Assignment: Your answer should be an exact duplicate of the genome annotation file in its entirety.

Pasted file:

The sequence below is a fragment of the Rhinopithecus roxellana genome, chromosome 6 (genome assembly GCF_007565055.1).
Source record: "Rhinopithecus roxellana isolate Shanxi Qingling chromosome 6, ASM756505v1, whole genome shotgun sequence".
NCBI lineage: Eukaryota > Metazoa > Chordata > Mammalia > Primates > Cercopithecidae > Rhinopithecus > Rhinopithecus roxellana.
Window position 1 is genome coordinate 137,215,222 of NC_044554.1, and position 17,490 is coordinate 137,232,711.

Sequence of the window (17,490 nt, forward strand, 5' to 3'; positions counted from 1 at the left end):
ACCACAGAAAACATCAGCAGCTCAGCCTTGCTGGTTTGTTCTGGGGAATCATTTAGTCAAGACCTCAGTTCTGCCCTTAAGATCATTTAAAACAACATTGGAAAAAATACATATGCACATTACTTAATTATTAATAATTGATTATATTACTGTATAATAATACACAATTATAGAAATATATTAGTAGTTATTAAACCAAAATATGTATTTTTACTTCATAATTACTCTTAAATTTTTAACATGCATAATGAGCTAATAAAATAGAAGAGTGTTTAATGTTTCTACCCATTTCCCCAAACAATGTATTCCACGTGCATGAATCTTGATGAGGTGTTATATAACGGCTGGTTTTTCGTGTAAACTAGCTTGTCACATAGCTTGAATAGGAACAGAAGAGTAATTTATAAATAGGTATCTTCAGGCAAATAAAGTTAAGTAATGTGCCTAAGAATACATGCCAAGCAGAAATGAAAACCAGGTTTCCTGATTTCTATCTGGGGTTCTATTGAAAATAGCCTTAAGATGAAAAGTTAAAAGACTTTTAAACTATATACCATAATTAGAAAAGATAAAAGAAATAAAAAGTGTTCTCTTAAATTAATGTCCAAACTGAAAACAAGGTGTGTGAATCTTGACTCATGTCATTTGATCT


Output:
The sequence below is a fragment of the Rhinopithecus roxellana genome, chromosome 6 (genome assembly GCF_007565055.1).
Source record: "Rhinopithecus roxellana isolate Shanxi Qingling chromosome 6, ASM756505v1, whole genome shotgun sequence".
NCBI lineage: Eukaryota > Metazoa > Chordata > Mammalia > Primates > Cercopithecidae > Rhinopithecus > Rhinopithecus roxellana.
Window position 1 is genome coordinate 137,215,222 of NC_044554.1, and position 17,490 is coordinate 137,232,711.

Sequence of the window (17,490 nt, forward strand, 5' to 3'; positions counted from 1 at the left end):
ACCACAGAAAACATCAGCAGCTCAGCCTTGCTGGTTTGTTCTGGGGAATCATTTAGTCAAGACCTCAGTTCTGCCCTTAAGATCATTTAAAACAACATTGGAAAAAATACATATGCACATTACTTAATTATTAATAATTGATTATATTACTGTATAATAATACACAATTATAGAAATATATTAGTAGTTATTAAACCAAAATATGTATTTTTACTTCATAATTACTCTTAAATTTTTAACATGCATAATGAGCTAATAAAATAGAAGAGTGTTTAATGTTTCTACCCATTTCCCCAAACAATGTATTCCACGTGCATGAATCTTGATGAGGTGTTATATAACGGCTGGTTTTTCGTGTAAACTAGCTTGTCACATAGCTTGAATAGGAACAGAAGAGTAATTTATAAATAGGTATCTTCAGGCAAATAAAGTTAAGTAATGTGCCTAAGAATACATGCCAAGCAGAAATGAAAACCAGGTTTCCTGATTTCTATCTGGGGTTCTATTGAAAATAGCCTTAAGATGAAAAGTTAAAAGACTTTTAAACTATATACCATAATTAGAAAAGATAAAAGAAATAAAAAGTGTTCTCTTAAATTAATGTCCAAACTGAAAACAAGGTGTGTGAATCTTGACTCATGTCATTTGATCT